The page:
AI-generated film [duration: 19 mins 19 seconds]
The Wizard of AI is a twenty minute, 99% AI-generated visual essay in which a hoodie-wearing faceless ‘AI Collaborator’, voiced by the artist, is our critically incisive guide. Defining this particular epoch as one of “wonder-panic”, Alan Warburton takes us on a speeding visual rollercoaster of flawlessly executed visual styles, encompassing histories of comic books, animation VFX and film.
As we journey from the AI candy ‘ooohs’ and ‘ahhhs’ of new aesthetic or artistic reach, to the lows of recognising the exploitation, erasure and potential redundancy of creative practice, Warburton offers non-judgemental probing and provocative perspectives from both the ‘wonder’ and the ‘panic’ camp reactions. We are introduced to the doom loops of inbuilt bias these systems have been designed to perpetuate, and the complexities of hallucinating a future based on AI models’ creatively suspect backward-compatibility with the past.
Alan Warburton says:
Generative AI is something that will have a deep and permanent effect on the ‘culture industries’ – by which I mean curators, art institutions, art schools, design firms and so on. It’s not another trend, it’s a tectonic shift in the currency and culture of images that we can’t reduce to ‘deepfakes’ or ‘post-truth’ but to a relationship between humans and images. It’s an epistemological break!
The tools are inherently problematic, and directly contribute to real conditions of professional and socioeconomic adversity that affect me directly. Yet instead of boycotting, I’m playing in the sandbox and seeing what the tools tell me. I do this to demystify and educate, but also because no matter how succulent and seductive an AI image is, the real juice is in analysis, criticism and reflection.
The Wizard of AI is approximately 99% AI-generated. Warburton produced a few thousand images and video clips, using multiple generative AI tools, including Midjourney, DALL-E 3, Stable Diffusion, Runway, Pika and HeyGen. Of those few thousand, hundreds made it into his final film.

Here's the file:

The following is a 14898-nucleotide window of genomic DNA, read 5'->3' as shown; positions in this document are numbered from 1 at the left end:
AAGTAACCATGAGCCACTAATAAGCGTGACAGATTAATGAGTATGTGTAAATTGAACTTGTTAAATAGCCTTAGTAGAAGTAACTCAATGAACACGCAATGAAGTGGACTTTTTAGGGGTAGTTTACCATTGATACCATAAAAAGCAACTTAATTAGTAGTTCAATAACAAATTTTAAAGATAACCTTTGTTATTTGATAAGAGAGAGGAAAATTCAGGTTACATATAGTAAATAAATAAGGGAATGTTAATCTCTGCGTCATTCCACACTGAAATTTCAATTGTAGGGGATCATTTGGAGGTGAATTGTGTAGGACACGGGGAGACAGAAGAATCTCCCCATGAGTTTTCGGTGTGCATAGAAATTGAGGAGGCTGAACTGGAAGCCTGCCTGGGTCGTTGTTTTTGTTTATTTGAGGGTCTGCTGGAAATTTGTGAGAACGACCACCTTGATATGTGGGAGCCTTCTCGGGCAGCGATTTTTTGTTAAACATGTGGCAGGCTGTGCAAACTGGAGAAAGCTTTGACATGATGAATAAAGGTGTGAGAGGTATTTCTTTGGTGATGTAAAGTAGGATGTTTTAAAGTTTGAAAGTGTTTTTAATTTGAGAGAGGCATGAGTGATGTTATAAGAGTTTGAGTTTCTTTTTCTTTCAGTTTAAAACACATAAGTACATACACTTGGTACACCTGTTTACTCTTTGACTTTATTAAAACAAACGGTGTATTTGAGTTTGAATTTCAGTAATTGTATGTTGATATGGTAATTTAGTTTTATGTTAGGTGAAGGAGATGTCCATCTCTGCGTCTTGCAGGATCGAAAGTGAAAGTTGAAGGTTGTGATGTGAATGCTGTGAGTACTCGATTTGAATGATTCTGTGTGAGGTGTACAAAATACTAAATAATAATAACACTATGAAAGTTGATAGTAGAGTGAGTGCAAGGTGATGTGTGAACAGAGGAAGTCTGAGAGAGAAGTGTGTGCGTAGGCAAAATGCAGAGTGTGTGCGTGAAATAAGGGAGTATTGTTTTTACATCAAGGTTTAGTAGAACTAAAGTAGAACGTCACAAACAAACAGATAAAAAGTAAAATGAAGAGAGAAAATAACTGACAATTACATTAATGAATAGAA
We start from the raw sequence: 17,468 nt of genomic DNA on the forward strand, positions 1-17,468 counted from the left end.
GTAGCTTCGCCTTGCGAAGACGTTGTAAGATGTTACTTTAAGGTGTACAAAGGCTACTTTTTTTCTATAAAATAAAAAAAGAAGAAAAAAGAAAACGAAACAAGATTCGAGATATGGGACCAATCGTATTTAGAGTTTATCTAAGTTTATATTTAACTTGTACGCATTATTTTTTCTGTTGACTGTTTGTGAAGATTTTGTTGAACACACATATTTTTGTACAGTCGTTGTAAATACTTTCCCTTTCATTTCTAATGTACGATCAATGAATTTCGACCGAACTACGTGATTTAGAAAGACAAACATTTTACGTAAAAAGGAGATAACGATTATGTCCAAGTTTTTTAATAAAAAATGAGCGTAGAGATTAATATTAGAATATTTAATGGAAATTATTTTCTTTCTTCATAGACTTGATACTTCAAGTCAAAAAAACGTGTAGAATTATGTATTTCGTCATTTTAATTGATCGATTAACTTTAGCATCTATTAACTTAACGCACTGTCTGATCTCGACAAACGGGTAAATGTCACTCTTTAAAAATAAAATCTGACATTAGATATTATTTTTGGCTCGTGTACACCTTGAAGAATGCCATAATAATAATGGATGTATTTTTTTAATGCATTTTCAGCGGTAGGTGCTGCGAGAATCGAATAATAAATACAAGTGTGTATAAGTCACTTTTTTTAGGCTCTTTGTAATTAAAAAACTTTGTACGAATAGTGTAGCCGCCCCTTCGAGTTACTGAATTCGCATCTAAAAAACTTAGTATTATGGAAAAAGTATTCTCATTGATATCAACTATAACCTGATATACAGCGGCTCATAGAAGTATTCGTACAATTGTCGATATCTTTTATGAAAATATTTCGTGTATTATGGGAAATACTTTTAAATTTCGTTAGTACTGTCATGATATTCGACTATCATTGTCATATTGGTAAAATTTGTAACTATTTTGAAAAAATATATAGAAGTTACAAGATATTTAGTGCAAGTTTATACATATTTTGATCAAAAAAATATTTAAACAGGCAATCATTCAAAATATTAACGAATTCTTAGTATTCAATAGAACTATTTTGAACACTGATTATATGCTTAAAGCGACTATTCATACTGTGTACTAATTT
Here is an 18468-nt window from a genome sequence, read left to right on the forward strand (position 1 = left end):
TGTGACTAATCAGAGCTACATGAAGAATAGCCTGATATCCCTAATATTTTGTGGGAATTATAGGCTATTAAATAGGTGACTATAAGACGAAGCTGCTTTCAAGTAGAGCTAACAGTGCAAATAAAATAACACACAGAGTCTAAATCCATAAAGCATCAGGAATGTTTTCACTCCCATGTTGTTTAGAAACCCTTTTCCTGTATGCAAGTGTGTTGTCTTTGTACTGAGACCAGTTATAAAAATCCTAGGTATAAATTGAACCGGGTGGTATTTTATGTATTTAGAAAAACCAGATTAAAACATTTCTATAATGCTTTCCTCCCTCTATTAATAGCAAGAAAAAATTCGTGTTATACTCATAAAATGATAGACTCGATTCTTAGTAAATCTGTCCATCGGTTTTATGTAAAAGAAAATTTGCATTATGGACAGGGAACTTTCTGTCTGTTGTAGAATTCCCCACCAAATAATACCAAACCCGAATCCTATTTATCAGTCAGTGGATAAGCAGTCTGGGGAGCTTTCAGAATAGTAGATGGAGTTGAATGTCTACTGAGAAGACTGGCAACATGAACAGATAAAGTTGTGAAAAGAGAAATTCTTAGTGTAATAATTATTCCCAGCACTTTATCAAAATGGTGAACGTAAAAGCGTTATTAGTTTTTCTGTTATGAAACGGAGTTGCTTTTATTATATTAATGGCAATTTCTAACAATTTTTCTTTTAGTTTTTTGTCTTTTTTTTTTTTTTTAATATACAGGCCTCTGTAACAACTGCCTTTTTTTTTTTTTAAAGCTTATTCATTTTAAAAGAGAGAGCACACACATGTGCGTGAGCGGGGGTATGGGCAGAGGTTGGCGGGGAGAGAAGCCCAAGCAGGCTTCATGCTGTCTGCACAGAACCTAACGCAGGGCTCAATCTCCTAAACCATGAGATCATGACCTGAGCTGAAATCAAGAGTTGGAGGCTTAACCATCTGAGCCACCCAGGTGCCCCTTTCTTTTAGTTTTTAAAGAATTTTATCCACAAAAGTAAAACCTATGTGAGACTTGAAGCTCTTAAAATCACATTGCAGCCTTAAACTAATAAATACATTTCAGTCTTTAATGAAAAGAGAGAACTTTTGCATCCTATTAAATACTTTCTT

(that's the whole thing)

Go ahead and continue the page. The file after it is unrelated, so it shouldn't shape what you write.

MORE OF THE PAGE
The animation was done over an intense three-week period where the updates to the tools I was using were significant – historic, even. Videos that I generated for inclusion on the 20th October were generated again in early November (just days before the Summit), with improvements in quality analogous to the kinds of improvements we saw in digital cameras between 1995 and 2000. This meant that as I developed the film I was utilising the most advanced generative AI tools, within hours or minutes of them becoming available.
Thanks to everyone who helped with concept development, even if your work was lost in the edit: John Butler, Samine Joudat, Ben Dosage, @dzennifer, Ben Dawson, Alejandro González Romo, @symbios.wiki, Ugur Engin Deniz.
Note: This work is intended to be a non-commercial work of critical/educational/satirical commentary. Under UK law, this is referred to as ‘fair dealing’ and protects the work from claims of copyright. Find out more here.
AI Tools used: Runway Gen 2 to generate 16:9 ‘AI Collaborator’ video clips; Midjourney, Stable Diffusion and DALLE 3 to generate still images; Pika to generate 3 second fish loops; TikTok for detective speech synthesis; HeyGen to generate AI talking detective head; Adobe Photoshop AI to expand images; Topaz Gigapixel AI to upscale images, and Adobe After Effects to put everything together.
Alan Warburton is a London-based researcher, artist, animator, filmmaker, writer, curator and critic. He is currently researching digital images and labour for a PhD at Birkbeck’s Vasari Research Centre for Art and Technology. Alan’s work —…